Employers must pay wages to foreigners who do not have social insurance numbers

September 16, 2020BY Sanjay ( 0 ) Comment

The Canadian Department of Immigration has specified that Canadian employers must pay foreign workers, even if they still do not have their social insurance number (SIN).

Although workers still have to apply for SIN within three days of starting employment, they are not required to obtain their number to begin work but must give it to their employer within three days of receipt.

A social insurance number is a nine-digit number that allows people to work in Canada, or access government programs. It is used for identification purposes, and it is illegal for anyone to use someone else’s number. Service Canada provides a list of programs that require a SIN. They also provide a list of situations where this is not necessary as the SIN is a sensitive document. Employers need access to their employees’ SIN after hiring.

For example, Canadian employers must comply when hiring foreign employees under the International Mobility Program, they should employ foreign nationals in the same occupation, with equal pay and working conditions. The same as – but not the least favorable – “set out in offering those jobs.

Employer Compliance and Inspection


In terms of wages, employers should pay foreign workers not less than those mentioned in the offer of employment. Any reduction in the salary of an employee should be stated in the proposal. An increase in salary may indicate a change in duties, which may mean that the employee is now working in a different occupation than what is stated in the offer. Occasionally an increase in wages also results in employer non-compliance if the increase affects the ability of a foreign worker to qualify for the Labor Market Impact Assessment exemption.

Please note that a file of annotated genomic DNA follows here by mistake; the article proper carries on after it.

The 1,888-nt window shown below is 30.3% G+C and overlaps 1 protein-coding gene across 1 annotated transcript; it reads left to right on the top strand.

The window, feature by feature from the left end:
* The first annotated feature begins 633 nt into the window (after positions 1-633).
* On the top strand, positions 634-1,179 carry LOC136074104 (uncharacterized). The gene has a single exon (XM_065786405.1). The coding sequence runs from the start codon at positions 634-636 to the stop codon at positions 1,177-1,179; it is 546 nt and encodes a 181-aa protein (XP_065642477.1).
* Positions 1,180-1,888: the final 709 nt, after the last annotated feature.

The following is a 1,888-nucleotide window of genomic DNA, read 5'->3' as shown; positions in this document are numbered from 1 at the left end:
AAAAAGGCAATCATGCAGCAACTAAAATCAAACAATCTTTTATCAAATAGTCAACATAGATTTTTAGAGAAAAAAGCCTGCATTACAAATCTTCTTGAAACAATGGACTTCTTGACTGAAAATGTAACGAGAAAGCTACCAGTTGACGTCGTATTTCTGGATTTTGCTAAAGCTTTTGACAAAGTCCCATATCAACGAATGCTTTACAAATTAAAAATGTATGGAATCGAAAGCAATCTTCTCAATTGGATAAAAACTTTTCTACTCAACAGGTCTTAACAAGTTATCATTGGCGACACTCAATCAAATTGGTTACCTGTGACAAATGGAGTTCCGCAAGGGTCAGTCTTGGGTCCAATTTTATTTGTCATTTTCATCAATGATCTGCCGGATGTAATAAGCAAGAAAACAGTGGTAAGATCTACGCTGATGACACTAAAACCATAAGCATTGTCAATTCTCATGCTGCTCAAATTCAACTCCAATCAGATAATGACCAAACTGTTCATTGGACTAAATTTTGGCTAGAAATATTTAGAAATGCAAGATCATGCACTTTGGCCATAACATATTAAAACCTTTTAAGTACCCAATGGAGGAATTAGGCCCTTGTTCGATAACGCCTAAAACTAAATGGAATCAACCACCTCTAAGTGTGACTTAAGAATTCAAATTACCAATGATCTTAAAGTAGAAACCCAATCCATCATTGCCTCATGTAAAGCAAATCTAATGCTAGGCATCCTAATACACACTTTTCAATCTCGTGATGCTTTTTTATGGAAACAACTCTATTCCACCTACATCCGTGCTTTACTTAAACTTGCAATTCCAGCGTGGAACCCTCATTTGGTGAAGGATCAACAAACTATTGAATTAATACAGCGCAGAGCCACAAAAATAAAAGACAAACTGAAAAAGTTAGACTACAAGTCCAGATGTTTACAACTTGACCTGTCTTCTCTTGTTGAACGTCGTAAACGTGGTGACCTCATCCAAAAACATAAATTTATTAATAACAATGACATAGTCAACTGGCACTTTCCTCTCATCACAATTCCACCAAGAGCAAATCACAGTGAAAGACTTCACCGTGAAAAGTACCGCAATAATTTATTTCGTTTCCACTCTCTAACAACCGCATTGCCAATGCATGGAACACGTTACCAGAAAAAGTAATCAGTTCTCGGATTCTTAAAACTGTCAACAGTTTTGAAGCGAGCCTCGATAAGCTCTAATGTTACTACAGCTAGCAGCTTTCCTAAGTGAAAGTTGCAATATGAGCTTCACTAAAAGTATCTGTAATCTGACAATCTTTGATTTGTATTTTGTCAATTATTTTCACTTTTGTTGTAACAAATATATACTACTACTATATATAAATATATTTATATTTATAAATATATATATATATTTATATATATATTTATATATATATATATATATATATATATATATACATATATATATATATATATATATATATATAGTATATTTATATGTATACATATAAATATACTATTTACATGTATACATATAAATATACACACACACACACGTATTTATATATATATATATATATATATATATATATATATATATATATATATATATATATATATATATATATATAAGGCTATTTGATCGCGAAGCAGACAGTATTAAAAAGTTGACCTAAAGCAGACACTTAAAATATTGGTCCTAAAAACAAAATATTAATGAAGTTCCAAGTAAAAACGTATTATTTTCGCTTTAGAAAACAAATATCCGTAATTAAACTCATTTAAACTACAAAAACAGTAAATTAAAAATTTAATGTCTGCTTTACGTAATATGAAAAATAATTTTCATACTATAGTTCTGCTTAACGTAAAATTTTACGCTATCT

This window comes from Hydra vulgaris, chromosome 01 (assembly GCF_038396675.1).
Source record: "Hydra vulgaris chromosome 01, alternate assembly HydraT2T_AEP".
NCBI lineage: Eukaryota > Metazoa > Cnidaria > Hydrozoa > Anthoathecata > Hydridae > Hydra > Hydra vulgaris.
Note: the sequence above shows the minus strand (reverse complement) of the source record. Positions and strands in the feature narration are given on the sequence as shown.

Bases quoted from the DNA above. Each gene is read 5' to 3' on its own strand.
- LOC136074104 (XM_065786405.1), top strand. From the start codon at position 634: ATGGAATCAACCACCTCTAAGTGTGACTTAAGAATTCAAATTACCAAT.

While there are mandatory quarantine requirements, all newcomers to Canada must self-segregate for 14 days. Employers will still have to pay their employees the salaries paid on the offer of employment during this time.

Employers may be subject to oversight by immigration, refugee, and citizens working on behalf of Canada.

The inspections ensure that employers of foreign national workers are performing their responsibilities, ensuring that workers are not mistreated.

There are three circumstances where an employer may be selected for inspection:

There is reason to suspect non-compliance;
Employers are non-compliant in the past; or
The employer is randomly selected.
An employer who submits an offer of employment to the IRCC to hire a temporary employee will be responsible for meeting the conditions of the program. They can be selected for inspection at any time, up to six years after the hiring of a temporary employee on the first day and the issuance of their work permit.

Employers who had an authorized representative submit employment proposals on their behalf, yet are responsible for compliance with all inspection activities and requests.

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